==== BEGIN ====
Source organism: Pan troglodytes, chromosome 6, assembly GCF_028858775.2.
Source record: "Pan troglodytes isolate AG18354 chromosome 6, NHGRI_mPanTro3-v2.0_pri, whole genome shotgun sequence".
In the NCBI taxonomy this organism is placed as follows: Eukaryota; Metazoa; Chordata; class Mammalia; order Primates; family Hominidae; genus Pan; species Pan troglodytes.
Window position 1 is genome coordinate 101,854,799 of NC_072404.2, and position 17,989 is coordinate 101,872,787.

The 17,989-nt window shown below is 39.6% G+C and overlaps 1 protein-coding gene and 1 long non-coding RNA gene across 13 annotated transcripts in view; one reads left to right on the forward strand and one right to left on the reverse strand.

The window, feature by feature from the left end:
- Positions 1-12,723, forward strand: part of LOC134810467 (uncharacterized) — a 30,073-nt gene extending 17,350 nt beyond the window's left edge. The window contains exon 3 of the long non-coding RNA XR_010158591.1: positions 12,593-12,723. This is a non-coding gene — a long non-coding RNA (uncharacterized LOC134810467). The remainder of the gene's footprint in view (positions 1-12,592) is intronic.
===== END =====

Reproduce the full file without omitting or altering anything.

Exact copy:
Source organism: Pan troglodytes, chromosome 6, assembly GCF_028858775.2.
Source record: "Pan troglodytes isolate AG18354 chromosome 6, NHGRI_mPanTro3-v2.0_pri, whole genome shotgun sequence".
In the NCBI taxonomy this organism is placed as follows: Eukaryota; Metazoa; Chordata; class Mammalia; order Primates; family Hominidae; genus Pan; species Pan troglodytes.
Window position 1 is genome coordinate 101,854,799 of NC_072404.2, and position 17,989 is coordinate 101,872,787.

The 17,989-nt window shown below is 39.6% G+C and overlaps 1 protein-coding gene and 1 long non-coding RNA gene across 13 annotated transcripts in view; one reads left to right on the forward strand and one right to left on the reverse strand.

The window, feature by feature from the left end:
- Positions 1-12,723, forward strand: part of LOC134810467 (uncharacterized) — a 30,073-nt gene extending 17,350 nt beyond the window's left edge. The window contains exon 3 of the long non-coding RNA XR_010158591.1: positions 12,593-12,723. This is a non-coding gene — a long non-coding RNA (uncharacterized LOC134810467). The remainder of the gene's footprint in view (positions 1-12,592) is intronic.